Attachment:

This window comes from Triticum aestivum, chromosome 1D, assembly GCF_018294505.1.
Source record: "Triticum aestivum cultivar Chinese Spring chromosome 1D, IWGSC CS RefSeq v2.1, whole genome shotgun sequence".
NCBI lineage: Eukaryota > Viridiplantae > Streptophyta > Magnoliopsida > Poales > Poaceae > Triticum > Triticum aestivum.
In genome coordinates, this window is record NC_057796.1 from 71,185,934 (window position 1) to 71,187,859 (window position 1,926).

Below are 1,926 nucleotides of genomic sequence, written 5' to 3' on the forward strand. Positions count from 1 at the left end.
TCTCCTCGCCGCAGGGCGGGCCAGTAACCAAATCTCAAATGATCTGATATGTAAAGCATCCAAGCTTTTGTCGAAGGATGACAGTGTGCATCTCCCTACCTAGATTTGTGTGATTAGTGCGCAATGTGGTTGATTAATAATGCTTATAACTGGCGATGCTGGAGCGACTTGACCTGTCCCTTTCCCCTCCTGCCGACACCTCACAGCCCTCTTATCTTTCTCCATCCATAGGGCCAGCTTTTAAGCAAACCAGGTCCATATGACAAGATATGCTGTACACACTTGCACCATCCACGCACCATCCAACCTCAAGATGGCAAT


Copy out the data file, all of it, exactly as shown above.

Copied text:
This window comes from Triticum aestivum, chromosome 1D, assembly GCF_018294505.1.
Source record: "Triticum aestivum cultivar Chinese Spring chromosome 1D, IWGSC CS RefSeq v2.1, whole genome shotgun sequence".
NCBI lineage: Eukaryota > Viridiplantae > Streptophyta > Magnoliopsida > Poales > Poaceae > Triticum > Triticum aestivum.
In genome coordinates, this window is record NC_057796.1 from 71,185,934 (window position 1) to 71,187,859 (window position 1,926).

Below are 1,926 nucleotides of genomic sequence, written 5' to 3' on the forward strand. Positions count from 1 at the left end.
TCTCCTCGCCGCAGGGCGGGCCAGTAACCAAATCTCAAATGATCTGATATGTAAAGCATCCAAGCTTTTGTCGAAGGATGACAGTGTGCATCTCCCTACCTAGATTTGTGTGATTAGTGCGCAATGTGGTTGATTAATAATGCTTATAACTGGCGATGCTGGAGCGACTTGACCTGTCCCTTTCCCCTCCTGCCGACACCTCACAGCCCTCTTATCTTTCTCCATCCATAGGGCCAGCTTTTAAGCAAACCAGGTCCATATGACAAGATATGCTGTACACACTTGCACCATCCACGCACCATCCAACCTCAAGATGGCAAT